You're welcome! I edited the procedure to clarify this step as well.

      No, there is no need to compress the spring prior to removing the assembly from the car. The nut in the middle of the strut holds the whole assembly together. Do not remove it before you compress the spring. All the pieces will fly out inside the wheel well if you do so. Only loosen it slightly.

      Brakes can be left on the knuckle. There is no need to remove the calipers nor the steering tie rod/ball joint, per VADIS.

      Nope this was my first time doing it. It took me all day, from 10am till 8pm...lol. I took lunch breaks, snapped pictures for this writeup, neighbors dropped by and chatted with me...I washed all the parts etc. It should take about 2 hours each side if you take your time.
      Last edited by aldebaran; 06-02-2012 at 11:37 PM.

    8. #6
      Global Moderator MyNameIdeasWereTaken's Avatar
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      Quote Originally Posted by aldebaran View Post
      I took lunch breaks
      Multiple lunches are important!

      Let's just sticky this and be done now It's about time someone finally took the time to do a write up and didn't get so excited about the lowering springs that they forgot to take any procedure pictures at all!

    9. #7
      Moderator aldebaran's Avatar
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      Quote Originally Posted by MyNameIdeasWereTaken View Post
      Multiple lunches are important!
      I got hungry with all the exertion.

      Quote Originally Posted by MyNameIdeasWereTaken View Post
      Let's just sticky this and be done now It's about time someone finally took the time to do a write up and didn't get so excited about the lowering springs that they forgot to take any procedure pictures at all!
      Are you referring to yourself? We may have to wait till Monday before our forum mod comes in to do some housekeeping.

      Technically I already had the springs for awhile so my excitement had worn out. Lol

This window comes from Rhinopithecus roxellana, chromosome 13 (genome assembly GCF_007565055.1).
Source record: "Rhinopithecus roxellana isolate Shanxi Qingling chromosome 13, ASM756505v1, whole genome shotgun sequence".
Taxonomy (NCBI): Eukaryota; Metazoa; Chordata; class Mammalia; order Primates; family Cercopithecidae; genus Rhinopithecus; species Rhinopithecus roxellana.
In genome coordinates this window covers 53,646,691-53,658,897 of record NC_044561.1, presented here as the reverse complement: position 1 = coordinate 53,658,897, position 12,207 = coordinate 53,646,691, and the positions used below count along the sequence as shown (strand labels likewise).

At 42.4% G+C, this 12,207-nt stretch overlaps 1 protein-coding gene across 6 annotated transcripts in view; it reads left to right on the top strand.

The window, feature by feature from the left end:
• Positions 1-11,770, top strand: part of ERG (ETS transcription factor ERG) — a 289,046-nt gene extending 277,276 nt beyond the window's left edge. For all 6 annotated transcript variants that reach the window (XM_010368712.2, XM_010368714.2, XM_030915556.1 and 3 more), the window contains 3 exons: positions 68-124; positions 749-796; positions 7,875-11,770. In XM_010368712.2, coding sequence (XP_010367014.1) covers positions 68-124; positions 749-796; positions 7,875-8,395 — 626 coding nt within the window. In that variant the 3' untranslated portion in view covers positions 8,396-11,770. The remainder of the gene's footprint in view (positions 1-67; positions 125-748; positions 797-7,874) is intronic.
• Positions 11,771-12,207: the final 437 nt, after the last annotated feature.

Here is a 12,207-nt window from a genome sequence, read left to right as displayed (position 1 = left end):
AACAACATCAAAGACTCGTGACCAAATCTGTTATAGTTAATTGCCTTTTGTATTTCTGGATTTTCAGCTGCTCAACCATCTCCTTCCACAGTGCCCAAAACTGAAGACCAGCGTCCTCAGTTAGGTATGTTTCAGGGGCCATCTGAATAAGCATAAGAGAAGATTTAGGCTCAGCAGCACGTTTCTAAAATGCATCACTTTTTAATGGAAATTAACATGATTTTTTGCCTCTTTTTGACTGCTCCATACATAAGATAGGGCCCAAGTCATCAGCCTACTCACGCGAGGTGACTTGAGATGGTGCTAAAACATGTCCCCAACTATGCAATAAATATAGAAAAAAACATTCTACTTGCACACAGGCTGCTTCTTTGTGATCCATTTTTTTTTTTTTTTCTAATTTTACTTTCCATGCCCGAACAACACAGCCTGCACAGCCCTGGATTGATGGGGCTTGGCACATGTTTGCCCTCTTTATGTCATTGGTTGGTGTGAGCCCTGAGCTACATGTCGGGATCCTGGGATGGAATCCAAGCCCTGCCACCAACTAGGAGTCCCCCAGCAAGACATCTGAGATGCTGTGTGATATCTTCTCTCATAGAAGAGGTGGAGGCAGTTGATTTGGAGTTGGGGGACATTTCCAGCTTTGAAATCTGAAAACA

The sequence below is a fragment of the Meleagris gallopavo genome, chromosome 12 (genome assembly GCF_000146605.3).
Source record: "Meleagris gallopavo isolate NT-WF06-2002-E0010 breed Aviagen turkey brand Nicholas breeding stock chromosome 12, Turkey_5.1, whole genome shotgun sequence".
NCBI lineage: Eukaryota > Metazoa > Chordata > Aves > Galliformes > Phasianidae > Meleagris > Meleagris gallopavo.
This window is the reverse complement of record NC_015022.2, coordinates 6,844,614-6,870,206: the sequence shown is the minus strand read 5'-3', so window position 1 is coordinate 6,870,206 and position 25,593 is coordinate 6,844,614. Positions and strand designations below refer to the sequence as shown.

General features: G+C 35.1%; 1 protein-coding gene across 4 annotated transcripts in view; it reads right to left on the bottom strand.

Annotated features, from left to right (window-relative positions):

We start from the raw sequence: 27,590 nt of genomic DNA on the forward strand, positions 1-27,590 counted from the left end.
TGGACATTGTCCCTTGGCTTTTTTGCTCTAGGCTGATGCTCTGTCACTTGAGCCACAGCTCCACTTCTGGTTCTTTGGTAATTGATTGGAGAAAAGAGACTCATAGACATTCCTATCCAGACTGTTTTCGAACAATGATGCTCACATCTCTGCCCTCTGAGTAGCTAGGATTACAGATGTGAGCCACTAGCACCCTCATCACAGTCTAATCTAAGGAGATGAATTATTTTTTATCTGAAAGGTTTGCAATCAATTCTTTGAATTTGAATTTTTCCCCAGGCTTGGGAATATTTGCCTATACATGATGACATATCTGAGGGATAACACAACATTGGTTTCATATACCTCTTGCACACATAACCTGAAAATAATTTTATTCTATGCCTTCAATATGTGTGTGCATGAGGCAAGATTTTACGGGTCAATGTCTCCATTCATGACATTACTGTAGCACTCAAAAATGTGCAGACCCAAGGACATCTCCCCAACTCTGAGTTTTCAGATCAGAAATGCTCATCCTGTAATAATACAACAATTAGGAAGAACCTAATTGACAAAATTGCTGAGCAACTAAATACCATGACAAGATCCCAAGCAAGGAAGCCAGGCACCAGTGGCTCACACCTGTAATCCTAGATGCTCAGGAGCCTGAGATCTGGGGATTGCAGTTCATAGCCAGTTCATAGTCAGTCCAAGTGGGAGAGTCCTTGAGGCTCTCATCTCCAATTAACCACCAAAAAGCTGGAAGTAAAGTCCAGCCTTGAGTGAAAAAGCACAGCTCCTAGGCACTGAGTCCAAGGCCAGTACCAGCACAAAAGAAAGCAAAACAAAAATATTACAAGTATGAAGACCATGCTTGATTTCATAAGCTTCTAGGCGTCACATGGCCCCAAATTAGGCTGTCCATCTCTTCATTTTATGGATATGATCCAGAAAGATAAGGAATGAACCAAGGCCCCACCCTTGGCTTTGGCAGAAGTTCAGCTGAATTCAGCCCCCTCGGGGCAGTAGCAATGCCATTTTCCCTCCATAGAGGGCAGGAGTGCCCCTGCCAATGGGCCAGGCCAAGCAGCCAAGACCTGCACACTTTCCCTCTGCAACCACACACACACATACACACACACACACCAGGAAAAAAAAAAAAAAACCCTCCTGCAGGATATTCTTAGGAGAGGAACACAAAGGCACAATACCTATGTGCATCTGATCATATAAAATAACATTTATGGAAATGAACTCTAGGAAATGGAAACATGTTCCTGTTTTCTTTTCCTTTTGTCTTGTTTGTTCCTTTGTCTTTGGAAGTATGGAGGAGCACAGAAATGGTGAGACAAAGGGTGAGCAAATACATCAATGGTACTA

10. #8
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      Hi There
      First of all thanks for an excellent write up! I recently did the same thing and installed a set of eicbachs pro line. Initially I left the stock struts. Later found out they're not strong enough to handle the drop as my front end was hitting the bump stops very hard. I replaced the stock with a set of KYB. Turned out I had the same problem. When driving at highway speed and hitting a substantial bump or dip the struts would bottom out striking the bump stops hard!!I decided to buck up.$ I purchase a set of Billstein HD and had them installed hoping that would be the end of that.Car rode great for the first 8 months but now Im starting to feel that bump stop hit again:Called Billstein and they told me to trim the internal bump stop on the strut to gain a little more travel on the strut.Running out of options here!! I'm wondering if you had any such issues with your ride. Mine is an AWD and I live in NYC.{****ty roads} Car is barely used only 16k.If you have any other suggestions {other than coilovers} please let me know.Thanks for your help!! Nice ride by the way!!

    11. #9
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      [IMG][/IMG]Here is what it looks like now

    12. #10
      Moderator aldebaran's Avatar
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      Thanks Rsilver, it is too early to tell but I'm sure there are others who've had their cars lowered who can chime in.